Hyderabad has the best zoo in India. It lies in a huge 121-hectare (300-acre) expanse of undulating, semi-tropical landscape, and is the home of some 1600 animals. Famous for its Lion Safari Park and for its many birds (over 240 species), its extensive grounds vary from attractive landscaped gardens to peaceful picnic bowers, from lush jungle forests to still, serene inland lakes. A Rs25 rickshaw ride from the town center, the Nehru Zoological Park is located just outside the old city walls on the Bangalore Rd, quite near to Charminar. Open 9 am-6 pm daily (except Monday), admission Rs0.50.Visit early in the morning, when all the big cats are still fairly alert (by noon, they’re comatose), and spend all day wandering around. There’s enough here to justify it. Inside the entrance, you’ll find a useful map.
Straight ahead, there’s the small toy-train track that runs right round the inner park perimeter, and the Rsl ride is a good way of orienting yourself quickly within the large grounds. Back at the park entrance, head left on foot. This takes you via the tiger, cheetah and camel compounds, and over to the ever-popular elephants and white rhinos. You’ll note that all the animals are very well kept, and live in near-natural surroundings separated from their human visitors only by the most unobtrusive of barriers.At the top of the park, some 20 minutes’ walk from the entrance, you’ll come to the Lion Safari Park. Crowded but cosy minibuses speed off in search of lions every 15 minutes or so, from 9.30 am to 12.15 pm, from 2 to 4.30 pm, daily. For Rsl, it’s good value. When the bus finds some lions, it generally screeches to a halt for photographs, sometimes it breaks down, and the lions wander over to stare at the tourists instead.Out of the Lion Park, strike left down the outer perimeter path to find deer, bison, gnu, monkeys. Just past the waterbuck compound, head into the center of the park for sambhar, crane, nilgai, bear, water-birds and more lions. There’s a couple of snack restaurants here, and a pleasant picnic area where you can enjoy a relaxing lunch. During the hottest part of the day (1-4 pm), while the animals rest, visit the Natural History Museum and Aquarium, both by the entrance ticket-gate (open 9 am-1 pm, 2-5 pm daily). Then the Prehistoric Animals Park and nearby Ancient Life Museum, both a short walk from the entrance. Otherwise, visit the monkeys who never go to sleep.
Dance, drama and musical concerts featuring both Indian and foreign performers take place nightly at Rabindra Bharathi, a beautiful air-conditioned auditorium. Good painting and sculpture exhibitions are held at the A.P. Lalit Kala Academy, Kala Bhavan, Saifabad (tel 34794). Full details of current events are given in the Deccan Chronicle newspaper.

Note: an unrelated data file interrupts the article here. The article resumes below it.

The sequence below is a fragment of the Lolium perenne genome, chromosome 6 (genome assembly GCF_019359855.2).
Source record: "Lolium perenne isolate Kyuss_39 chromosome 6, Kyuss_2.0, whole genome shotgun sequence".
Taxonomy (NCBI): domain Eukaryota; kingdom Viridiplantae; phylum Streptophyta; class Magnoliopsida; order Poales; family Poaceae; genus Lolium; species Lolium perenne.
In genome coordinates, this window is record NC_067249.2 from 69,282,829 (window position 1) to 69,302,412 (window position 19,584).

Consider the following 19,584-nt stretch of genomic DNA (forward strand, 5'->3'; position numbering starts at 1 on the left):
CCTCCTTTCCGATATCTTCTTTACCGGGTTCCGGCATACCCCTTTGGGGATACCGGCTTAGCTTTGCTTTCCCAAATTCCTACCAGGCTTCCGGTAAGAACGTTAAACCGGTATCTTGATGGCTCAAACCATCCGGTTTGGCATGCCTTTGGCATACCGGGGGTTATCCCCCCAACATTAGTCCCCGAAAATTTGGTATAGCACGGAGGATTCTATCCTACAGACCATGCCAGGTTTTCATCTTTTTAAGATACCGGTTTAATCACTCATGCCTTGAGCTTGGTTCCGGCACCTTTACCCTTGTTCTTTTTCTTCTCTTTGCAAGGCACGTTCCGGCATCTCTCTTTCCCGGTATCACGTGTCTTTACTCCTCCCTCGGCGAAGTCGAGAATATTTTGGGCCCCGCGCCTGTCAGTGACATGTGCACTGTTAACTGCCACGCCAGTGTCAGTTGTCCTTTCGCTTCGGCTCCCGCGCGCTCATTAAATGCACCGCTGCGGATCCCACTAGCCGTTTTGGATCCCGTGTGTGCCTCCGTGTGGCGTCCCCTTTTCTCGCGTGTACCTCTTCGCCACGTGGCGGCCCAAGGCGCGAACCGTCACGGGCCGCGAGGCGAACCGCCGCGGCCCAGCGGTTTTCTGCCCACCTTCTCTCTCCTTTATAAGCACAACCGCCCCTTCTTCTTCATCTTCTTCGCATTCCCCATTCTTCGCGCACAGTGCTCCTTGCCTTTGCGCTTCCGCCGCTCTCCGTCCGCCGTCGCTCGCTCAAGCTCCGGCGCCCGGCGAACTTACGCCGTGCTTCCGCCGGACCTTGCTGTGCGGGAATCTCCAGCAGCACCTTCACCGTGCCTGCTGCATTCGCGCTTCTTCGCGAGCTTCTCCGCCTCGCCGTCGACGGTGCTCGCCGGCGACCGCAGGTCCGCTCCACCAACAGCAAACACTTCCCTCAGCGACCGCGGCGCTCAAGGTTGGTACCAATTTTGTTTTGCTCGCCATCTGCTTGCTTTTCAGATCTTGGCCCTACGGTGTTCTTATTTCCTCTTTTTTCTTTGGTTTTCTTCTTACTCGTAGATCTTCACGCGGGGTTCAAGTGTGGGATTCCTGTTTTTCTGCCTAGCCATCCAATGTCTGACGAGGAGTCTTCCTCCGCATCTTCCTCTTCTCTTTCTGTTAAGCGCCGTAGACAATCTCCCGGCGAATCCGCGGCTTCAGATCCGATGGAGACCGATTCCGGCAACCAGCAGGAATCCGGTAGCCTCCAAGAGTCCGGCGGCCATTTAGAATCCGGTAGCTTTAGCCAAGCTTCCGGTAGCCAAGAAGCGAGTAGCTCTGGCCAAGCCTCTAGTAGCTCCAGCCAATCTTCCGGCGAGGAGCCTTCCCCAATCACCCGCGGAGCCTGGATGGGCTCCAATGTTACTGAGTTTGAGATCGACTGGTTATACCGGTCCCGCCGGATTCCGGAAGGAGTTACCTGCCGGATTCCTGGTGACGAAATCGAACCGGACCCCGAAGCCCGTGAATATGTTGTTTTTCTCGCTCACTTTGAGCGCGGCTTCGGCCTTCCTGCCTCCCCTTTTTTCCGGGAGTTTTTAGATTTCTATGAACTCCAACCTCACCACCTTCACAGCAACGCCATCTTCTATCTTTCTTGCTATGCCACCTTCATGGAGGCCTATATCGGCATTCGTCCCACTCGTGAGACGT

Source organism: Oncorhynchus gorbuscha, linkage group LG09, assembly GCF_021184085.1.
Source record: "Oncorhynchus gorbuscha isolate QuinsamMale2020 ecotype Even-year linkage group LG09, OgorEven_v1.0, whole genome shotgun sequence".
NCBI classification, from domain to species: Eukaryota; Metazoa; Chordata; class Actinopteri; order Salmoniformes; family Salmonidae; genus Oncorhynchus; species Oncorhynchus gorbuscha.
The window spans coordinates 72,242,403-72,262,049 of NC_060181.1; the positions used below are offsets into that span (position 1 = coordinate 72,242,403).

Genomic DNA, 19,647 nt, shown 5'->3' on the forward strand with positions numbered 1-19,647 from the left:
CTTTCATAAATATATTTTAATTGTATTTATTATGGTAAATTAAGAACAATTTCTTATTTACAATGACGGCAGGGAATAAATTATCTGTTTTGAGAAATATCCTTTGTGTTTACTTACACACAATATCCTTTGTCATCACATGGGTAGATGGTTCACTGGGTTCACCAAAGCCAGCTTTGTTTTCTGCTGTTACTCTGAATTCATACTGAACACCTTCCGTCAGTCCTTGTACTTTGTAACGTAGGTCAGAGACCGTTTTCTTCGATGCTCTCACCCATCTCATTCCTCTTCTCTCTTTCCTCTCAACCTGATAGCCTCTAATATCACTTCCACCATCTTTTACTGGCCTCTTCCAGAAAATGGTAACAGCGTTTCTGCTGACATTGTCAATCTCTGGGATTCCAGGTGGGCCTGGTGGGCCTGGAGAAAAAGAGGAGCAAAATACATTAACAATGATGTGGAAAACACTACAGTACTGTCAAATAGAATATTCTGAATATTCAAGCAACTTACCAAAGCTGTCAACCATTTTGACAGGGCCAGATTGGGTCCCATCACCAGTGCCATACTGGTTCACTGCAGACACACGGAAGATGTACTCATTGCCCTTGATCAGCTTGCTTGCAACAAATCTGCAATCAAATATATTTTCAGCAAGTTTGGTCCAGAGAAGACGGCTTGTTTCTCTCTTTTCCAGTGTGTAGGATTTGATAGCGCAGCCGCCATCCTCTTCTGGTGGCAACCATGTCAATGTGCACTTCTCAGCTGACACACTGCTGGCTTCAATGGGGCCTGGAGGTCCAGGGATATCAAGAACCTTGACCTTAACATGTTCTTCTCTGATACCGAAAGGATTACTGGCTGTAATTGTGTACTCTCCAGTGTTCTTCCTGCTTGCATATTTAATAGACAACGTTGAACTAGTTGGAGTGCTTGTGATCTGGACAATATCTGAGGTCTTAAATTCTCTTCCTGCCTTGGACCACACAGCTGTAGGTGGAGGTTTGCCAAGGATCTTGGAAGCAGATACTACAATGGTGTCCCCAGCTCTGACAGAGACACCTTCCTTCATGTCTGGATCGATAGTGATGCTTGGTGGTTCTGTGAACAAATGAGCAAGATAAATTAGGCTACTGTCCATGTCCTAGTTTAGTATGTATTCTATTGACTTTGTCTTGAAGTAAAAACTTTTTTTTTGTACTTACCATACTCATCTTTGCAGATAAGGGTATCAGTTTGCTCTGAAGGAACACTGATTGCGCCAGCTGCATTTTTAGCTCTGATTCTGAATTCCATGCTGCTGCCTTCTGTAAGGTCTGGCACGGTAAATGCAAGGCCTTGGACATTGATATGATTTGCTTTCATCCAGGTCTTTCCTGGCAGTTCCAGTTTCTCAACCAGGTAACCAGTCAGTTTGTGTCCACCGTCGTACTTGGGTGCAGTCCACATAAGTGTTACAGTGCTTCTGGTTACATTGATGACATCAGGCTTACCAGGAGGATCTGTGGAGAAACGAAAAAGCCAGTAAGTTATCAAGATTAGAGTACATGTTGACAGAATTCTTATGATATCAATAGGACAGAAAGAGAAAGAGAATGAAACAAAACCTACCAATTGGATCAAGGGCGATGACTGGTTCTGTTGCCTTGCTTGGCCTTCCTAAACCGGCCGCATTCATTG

Not for nothing is Hyderabad known as the City of Pearls. In olden days, the Nizams would settle for nothing less than the best of Gulf pearls. Today, while connoisseurs are content with beads from China and Japan, Hyderabad remains the only centre for their trade in India.
At a reputable pearl dealer like Mangatrai, Bashir Bagh (tel 235728) or Mangatrai Ramkumar, Pathergatti (tel 521405, 524339) or the Gateway Hotel, you can pick up old pearls from the Persian Gulf (known as Basra pearls) for as little as 20% of current London prices. The cost of pearls varies depending on type and shape. Both the above dealers offer rice pearls, seed pearls, round pearls and drop pearls. A medium-sized string of pearls weighs about 30 to 35 grams. But don’t have pearls strung and set in Hyderabad. Have them done in Bombay where it is far cheaper.
If you can’t afford pearls, shop around for the famous, sparkling Hyderabadi bangles, nagans. Often embedded with semi-precious stones, they are made from pure lac, a resin secreted by beetles, and are extremely lustrous and durable. Prices range from Rs15 to Rs500 per pair, and you can find a wide selection at the Chudi Bazaar near the Charminar.
Charminar’s many bazaars are among the most varied, lively and colourful in India; an exotic pot-pourri of antique shops, bangle makers, jewellers, chemists, bidriware craftsmen, pearl dealers and silversmiths. You can find practically anything here, and the atmosphere is quite remarkable. There are whole streets covered in old books and clothes, intriguing hairdressers and lots of local people wandering around in green Viking helmets and pilot goggles. Things to buy include traditional bidri work—shiny silver inlay designs on black gun-metal, normal lacquerw are toys, picture-frames, trays and furniture, Himroo fabrics and brocades, gun-metal statuettes, and kondapalli sandalwood toys.
There are some good fabric shops on Nampali Rd, and an interesting Flea Market every Thursday morning near the Charminar which starts early. Prices on all goods are variable, and you’re best advised to get a idea on what is fair at a reliable government emporium. Good ones are Lepakshi Handicrafts Emporium at Gun Foundry (top of Abid Road, tel 235028), APCO Handloom House, Sundar Estate (also Abids, tel 222807) and Handloom House, Mukharam Jahi Road.
There are good opportunities in Hyderabad to see traditional craft processes. The ancient process of bodriware may be seen at Mumtaz Bidri Works Co-op Society, 22-1-1042 Darush Shifa (tel 845843) or Yaqoob Brothers, 995 Habeeb Nagar (tel 234273). To see nirmalware being made, visit the factory and showroom of Nirmal Industries, Raj Bhavan Road (tel 232157); left off the main road between Panjagutta and downtown Hyderabad in Khairatabad. When at the factory, ask for directions to the nearby Himroo weaving center.